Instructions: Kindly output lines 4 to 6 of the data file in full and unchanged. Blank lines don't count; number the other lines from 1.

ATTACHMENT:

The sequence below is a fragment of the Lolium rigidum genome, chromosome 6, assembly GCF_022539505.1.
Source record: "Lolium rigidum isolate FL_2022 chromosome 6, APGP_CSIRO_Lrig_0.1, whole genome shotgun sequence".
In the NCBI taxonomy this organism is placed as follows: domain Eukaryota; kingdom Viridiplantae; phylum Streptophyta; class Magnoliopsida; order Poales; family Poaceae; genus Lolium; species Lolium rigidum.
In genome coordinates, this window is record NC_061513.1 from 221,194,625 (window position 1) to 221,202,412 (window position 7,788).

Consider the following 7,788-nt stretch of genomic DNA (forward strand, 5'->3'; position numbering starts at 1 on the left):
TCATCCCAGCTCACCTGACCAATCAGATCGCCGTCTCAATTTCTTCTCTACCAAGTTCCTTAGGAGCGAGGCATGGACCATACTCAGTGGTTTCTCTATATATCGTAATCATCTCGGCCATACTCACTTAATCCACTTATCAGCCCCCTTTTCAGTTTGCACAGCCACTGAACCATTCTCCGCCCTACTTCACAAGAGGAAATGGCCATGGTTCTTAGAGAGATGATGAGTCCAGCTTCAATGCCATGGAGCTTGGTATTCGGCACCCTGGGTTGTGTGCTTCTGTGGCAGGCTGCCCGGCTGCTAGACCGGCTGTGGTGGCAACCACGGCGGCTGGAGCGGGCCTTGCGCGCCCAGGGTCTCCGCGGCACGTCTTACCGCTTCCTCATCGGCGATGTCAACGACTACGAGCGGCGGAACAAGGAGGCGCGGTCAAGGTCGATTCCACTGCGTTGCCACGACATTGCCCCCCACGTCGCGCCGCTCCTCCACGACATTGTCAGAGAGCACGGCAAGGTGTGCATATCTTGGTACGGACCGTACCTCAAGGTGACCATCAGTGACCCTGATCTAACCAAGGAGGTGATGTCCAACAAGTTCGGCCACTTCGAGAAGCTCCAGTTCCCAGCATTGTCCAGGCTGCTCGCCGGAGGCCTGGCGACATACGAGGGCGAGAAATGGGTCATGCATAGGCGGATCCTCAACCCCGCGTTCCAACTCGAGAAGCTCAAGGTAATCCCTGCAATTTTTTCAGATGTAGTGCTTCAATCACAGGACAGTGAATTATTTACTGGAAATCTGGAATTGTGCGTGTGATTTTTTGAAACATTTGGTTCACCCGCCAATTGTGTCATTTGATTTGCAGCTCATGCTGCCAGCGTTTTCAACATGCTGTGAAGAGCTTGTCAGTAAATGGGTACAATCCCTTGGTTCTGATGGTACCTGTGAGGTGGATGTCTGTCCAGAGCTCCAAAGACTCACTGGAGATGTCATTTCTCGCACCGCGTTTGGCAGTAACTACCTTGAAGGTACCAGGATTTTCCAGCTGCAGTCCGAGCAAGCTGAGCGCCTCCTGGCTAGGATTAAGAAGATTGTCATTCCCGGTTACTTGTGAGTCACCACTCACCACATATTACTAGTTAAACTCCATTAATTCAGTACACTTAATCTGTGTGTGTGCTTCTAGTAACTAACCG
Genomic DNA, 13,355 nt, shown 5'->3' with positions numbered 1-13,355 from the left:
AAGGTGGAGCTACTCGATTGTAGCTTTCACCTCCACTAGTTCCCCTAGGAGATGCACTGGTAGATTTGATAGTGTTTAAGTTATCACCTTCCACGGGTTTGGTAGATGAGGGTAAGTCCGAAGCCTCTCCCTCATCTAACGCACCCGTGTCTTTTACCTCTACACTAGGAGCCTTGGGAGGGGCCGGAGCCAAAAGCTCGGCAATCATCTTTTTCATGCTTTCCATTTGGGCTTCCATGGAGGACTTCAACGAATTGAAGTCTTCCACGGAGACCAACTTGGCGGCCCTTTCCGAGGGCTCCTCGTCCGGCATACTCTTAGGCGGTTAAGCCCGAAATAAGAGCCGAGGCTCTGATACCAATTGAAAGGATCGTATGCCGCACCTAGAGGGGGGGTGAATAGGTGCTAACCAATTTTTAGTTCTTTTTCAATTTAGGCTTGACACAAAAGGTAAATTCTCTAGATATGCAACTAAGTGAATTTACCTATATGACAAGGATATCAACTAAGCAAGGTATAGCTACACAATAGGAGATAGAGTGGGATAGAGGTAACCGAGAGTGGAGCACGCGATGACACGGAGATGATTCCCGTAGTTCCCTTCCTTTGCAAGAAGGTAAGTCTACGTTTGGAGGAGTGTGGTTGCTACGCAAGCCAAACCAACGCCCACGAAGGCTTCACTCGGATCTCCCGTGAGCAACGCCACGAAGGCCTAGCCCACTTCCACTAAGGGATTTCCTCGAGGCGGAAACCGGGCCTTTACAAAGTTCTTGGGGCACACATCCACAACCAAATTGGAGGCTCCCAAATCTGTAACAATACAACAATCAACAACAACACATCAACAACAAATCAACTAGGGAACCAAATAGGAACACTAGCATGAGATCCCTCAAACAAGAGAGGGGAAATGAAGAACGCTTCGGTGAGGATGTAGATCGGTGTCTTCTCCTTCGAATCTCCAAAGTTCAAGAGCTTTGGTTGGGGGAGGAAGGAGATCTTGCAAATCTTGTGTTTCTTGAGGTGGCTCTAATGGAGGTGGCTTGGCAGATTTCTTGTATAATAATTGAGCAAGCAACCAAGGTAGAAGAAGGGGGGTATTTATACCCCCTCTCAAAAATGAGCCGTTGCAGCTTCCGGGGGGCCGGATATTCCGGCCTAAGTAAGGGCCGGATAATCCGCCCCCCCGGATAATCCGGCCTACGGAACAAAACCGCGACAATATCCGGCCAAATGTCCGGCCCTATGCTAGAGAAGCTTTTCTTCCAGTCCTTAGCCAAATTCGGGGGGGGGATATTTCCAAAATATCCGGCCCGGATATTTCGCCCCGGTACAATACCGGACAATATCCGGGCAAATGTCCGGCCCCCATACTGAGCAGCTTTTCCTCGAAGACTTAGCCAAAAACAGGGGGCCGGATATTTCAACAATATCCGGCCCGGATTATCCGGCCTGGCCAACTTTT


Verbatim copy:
In genome coordinates, this window is record NC_061513.1 from 221,194,625 (window position 1) to 221,202,412 (window position 7,788).

Consider the following 7,788-nt stretch of genomic DNA (forward strand, 5'->3'; position numbering starts at 1 on the left):
TCATCCCAGCTCACCTGACCAATCAGATCGCCGTCTCAATTTCTTCTCTACCAAGTTCCTTAGGAGCGAGGCATGGACCATACTCAGTGGTTTCTCTATATATCGTAATCATCTCGGCCATACTCACTTAATCCACTTATCAGCCCCCTTTTCAGTTTGCACAGCCACTGAACCATTCTCCGCCCTACTTCACAAGAGGAAATGGCCATGGTTCTTAGAGAGATGATGAGTCCAGCTTCAATGCCATGGAGCTTGGTATTCGGCACCCTGGGTTGTGTGCTTCTGTGGCAGGCTGCCCGGCTGCTAGACCGGCTGTGGTGGCAACCACGGCGGCTGGAGCGGGCCTTGCGCGCCCAGGGTCTCCGCGGCACGTCTTACCGCTTCCTCATCGGCGATGTCAACGACTACGAGCGGCGGAACAAGGAGGCGCGGTCAAGGTCGATTCCACTGCGTTGCCACGACATTGCCCCCCACGTCGCGCCGCTCCTCCACGACATTGTCAGAGAGCACGGCAAGGTGTGCATATCTTGGTACGGACCGTACCTCAAGGTGACCATCAGTGACCCTGATCTAACCAAGGAGGTGATGTCCAACAAGTTCGGCCACTTCGAGAAGCTCCAGTTCCCAGCATTGTCCAGGCTGCTCGCCGGAGGCCTGGCGACATACGAGGGCGAGAAATGGGTCATGCATAGGCGGATCCTCAACCCCGCGTTCCAACTCGAGAAGCTCAAGGTAATCCCTGCAATTTTTTCAGATGTAGTGCTTCAATCACAGGACAGTGAATTATTTACTGGAAATCTGGAATTGTGCGTGTGATTTTTTGAAACATTTGGTTCACCCGCCAATTGTGTCATTTGATTTGCAGCTCATGCTGCCAGCGTTTTCAACATGCTGTGAAGAGCTTGTCAGTAAATGGGTACAATCCCTTGGTTCTGATGGTACCTGTGAGGTGGATGTCTGTCCAGAGCTCCAAAGACTCACTGGAGATGTCATTTCTCGCACCGCGTTTGGCAGTAACTACCTTGAAGGTACCAGGATTTTCCAGCTGCAGTCCGAGCAAGCTGAGCGCCTCCTGGCTAGGATTAAGAAGATTGTCATTCCCGGTTACTTGTGAGTCACCACTCACCACATATTACTAGTTAAACTCCATTAATTCAGTACACTTAATCTGTGTGTGTGCTTCTAGTAACTAACCG